It’s a myth that you need at least 20% or more to buy a home these days. There are a lot of options that offer 5%, 3 1/2%, 3%, and even zero down loans so the old adage of 20% for the conventional loan is not necessarily the rule any longer. So how much do you really need to put down on the house?
According to the National Association of Realtors, 61% of new buyers in 2017 made a down payment between zero and 6% of the home price. With government-backed programs like the USDA home loan an FHA loan, homebuyers are putting a very small down payment on the purchase of a new house, even without perfect credit. So what do you need to do?
First, you need to figure out which loan option works for you. A USDA loan is perfect for those buying in rural areas, not in-city and only specific properties qualify, however, this is a zero down payment option. Other programs such as FHA require 3.5% down and loans for veterans such as the VA loan, there is very little down if anything at all.
You have to weigh the risks and costs involved of a zero down home loan. Usually, less than 10% of a down payment will require mortgage insurance. This is because if you default on the loan the lender needs to have extra money to back up the fact that they cannot turn around and resell the home without losing money. This could add anywhere from a few dollars to a couple hundred dollars to your mortgage payment each month depending on how big the loan is.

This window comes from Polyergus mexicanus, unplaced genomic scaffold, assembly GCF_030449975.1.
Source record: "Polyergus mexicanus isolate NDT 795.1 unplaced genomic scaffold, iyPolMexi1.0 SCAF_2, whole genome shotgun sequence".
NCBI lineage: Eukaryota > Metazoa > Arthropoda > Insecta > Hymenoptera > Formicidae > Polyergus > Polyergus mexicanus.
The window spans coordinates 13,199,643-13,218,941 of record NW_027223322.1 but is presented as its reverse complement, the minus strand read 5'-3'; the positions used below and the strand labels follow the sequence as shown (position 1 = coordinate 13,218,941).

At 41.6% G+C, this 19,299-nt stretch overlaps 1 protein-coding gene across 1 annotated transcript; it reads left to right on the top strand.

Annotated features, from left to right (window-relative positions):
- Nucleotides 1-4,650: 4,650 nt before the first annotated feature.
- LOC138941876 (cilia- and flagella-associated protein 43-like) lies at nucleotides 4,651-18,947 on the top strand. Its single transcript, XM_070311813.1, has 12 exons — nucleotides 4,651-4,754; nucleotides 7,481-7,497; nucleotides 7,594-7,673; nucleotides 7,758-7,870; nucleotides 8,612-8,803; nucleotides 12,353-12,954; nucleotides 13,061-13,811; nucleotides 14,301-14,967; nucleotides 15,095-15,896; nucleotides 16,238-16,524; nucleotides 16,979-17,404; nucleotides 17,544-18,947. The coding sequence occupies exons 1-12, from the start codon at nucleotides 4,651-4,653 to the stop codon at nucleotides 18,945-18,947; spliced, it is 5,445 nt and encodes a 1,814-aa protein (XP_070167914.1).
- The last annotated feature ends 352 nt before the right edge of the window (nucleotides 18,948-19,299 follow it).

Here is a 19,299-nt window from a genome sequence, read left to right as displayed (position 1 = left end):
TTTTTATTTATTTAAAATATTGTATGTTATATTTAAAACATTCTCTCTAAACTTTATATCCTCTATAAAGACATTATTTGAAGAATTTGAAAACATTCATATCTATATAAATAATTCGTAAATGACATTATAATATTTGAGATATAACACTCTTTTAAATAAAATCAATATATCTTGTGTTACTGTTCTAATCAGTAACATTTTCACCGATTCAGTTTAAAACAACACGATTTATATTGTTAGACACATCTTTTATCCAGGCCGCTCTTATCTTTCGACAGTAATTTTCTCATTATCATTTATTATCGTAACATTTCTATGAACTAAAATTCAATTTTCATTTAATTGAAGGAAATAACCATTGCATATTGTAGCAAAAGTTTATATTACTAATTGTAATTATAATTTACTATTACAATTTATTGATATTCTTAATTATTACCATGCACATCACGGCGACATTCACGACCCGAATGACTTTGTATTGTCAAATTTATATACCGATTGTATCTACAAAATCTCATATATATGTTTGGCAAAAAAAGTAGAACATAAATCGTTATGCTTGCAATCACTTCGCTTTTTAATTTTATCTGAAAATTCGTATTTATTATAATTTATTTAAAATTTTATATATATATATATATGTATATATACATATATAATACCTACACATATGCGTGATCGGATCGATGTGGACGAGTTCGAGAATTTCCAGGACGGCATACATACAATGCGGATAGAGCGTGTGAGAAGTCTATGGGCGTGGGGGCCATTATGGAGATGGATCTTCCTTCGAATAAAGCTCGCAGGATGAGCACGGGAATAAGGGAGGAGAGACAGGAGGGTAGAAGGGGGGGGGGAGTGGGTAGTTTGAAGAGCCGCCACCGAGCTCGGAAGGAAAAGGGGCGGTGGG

You also have to compare the costs. For instance, on a $300,000 loan for 25% down payment would be $75,000, however, that would only save $500 per month compared to a zero down home loan. By going with a zero down or even a low down payment, you may be paying more per month, but you’ll have more money in your pocket because you’re not making that initial huge payment.
Let’s take a look at this graph from the Mortgage Reports. On a $300,000 loan, the USDA loan has the monthly payment at about $2000, a VA loan just under $2000, a conventional 97 loan with 3% down at about $2100, with a 25% down payment at just $1500. You have to decide what’s worth it for you. Would you prefer to be in a home now or wait until you have that 20% down payment? You could be gaining equity and buying down your loan simply by purchasing now rather than five years from now to save a couple extra bucks on your monthly payment.
But again, you have to make that deciding factor. What will work for your budget now and in the future as you start making mortgage payments? Can you afford 3%? Can you afford more? Do points matter? Buying down your loan?
GIVE US A CALL to go over all the figures and information so you can make an informed decision on the right home loan for you.